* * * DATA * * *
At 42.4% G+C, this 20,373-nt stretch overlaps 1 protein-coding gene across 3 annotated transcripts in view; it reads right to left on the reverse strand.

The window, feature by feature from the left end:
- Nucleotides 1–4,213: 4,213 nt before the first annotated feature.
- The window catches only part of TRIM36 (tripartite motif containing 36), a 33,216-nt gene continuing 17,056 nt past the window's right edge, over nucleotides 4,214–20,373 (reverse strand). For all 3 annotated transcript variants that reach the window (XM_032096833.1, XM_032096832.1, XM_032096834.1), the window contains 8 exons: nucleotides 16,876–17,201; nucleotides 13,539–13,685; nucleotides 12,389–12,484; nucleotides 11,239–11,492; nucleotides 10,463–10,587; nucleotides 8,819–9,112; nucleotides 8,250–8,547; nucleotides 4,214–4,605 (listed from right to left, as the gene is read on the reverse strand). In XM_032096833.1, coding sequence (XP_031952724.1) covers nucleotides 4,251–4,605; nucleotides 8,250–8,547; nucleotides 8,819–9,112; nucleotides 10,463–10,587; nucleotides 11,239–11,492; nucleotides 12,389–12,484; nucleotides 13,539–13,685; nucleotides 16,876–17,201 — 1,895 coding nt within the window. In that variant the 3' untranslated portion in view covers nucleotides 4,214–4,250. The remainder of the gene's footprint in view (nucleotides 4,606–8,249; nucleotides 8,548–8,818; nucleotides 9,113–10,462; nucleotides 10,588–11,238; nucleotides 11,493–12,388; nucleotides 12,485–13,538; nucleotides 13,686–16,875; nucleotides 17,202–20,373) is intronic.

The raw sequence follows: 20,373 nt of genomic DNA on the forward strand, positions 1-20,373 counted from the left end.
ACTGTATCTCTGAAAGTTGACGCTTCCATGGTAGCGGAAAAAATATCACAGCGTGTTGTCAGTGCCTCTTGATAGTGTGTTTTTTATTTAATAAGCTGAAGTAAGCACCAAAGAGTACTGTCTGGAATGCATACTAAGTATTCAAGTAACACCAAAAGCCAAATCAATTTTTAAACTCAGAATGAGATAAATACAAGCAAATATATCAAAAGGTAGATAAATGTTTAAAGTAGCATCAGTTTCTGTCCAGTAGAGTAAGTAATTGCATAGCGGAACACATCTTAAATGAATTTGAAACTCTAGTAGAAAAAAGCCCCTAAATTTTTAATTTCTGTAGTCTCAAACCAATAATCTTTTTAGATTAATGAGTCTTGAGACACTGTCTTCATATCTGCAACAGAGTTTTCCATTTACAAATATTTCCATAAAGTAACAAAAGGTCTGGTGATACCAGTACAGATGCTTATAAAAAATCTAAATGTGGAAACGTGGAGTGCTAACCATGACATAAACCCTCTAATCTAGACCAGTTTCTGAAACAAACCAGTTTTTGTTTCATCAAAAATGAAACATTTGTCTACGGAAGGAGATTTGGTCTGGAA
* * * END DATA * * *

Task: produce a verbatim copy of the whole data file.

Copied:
At 42.4% G+C, this 20,373-nt stretch overlaps 1 protein-coding gene across 3 annotated transcripts in view; it reads right to left on the reverse strand.

The window, feature by feature from the left end:
- Nucleotides 1–4,213: 4,213 nt before the first annotated feature.
- The window catches only part of TRIM36 (tripartite motif containing 36), a 33,216-nt gene continuing 17,056 nt past the window's right edge, over nucleotides 4,214–20,373 (reverse strand). For all 3 annotated transcript variants that reach the window (XM_032096833.1, XM_032096832.1, XM_032096834.1), the window contains 8 exons: nucleotides 16,876–17,201; nucleotides 13,539–13,685; nucleotides 12,389–12,484; nucleotides 11,239–11,492; nucleotides 10,463–10,587; nucleotides 8,819–9,112; nucleotides 8,250–8,547; nucleotides 4,214–4,605 (listed from right to left, as the gene is read on the reverse strand). In XM_032096833.1, coding sequence (XP_031952724.1) covers nucleotides 4,251–4,605; nucleotides 8,250–8,547; nucleotides 8,819–9,112; nucleotides 10,463–10,587; nucleotides 11,239–11,492; nucleotides 12,389–12,484; nucleotides 13,539–13,685; nucleotides 16,876–17,201 — 1,895 coding nt within the window. In that variant the 3' untranslated portion in view covers nucleotides 4,214–4,250. The remainder of the gene's footprint in view (nucleotides 4,606–8,249; nucleotides 8,548–8,818; nucleotides 9,113–10,462; nucleotides 10,588–11,238; nucleotides 11,493–12,388; nucleotides 12,485–13,538; nucleotides 13,686–16,875; nucleotides 17,202–20,373) is intronic.

The raw sequence follows: 20,373 nt of genomic DNA on the forward strand, positions 1-20,373 counted from the left end.
ACTGTATCTCTGAAAGTTGACGCTTCCATGGTAGCGGAAAAAATATCACAGCGTGTTGTCAGTGCCTCTTGATAGTGTGTTTTTTATTTAATAAGCTGAAGTAAGCACCAAAGAGTACTGTCTGGAATGCATACTAAGTATTCAAGTAACACCAAAAGCCAAATCAATTTTTAAACTCAGAATGAGATAAATACAAGCAAATATATCAAAAGGTAGATAAATGTTTAAAGTAGCATCAGTTTCTGTCCAGTAGAGTAAGTAATTGCATAGCGGAACACATCTTAAATGAATTTGAAACTCTAGTAGAAAAAAGCCCCTAAATTTTTAATTTCTGTAGTCTCAAACCAATAATCTTTTTAGATTAATGAGTCTTGAGACACTGTCTTCATATCTGCAACAGAGTTTTCCATTTACAAATATTTCCATAAAGTAACAAAAGGTCTGGTGATACCAGTACAGATGCTTATAAAAAATCTAAATGTGGAAACGTGGAGTGCTAACCATGACATAAACCCTCTAATCTAGACCAGTTTCTGAAACAAACCAGTTTTTGTTTCATCAAAAATGAAACATTTGTCTACGGAAGGAGATTTGGTCTGGAA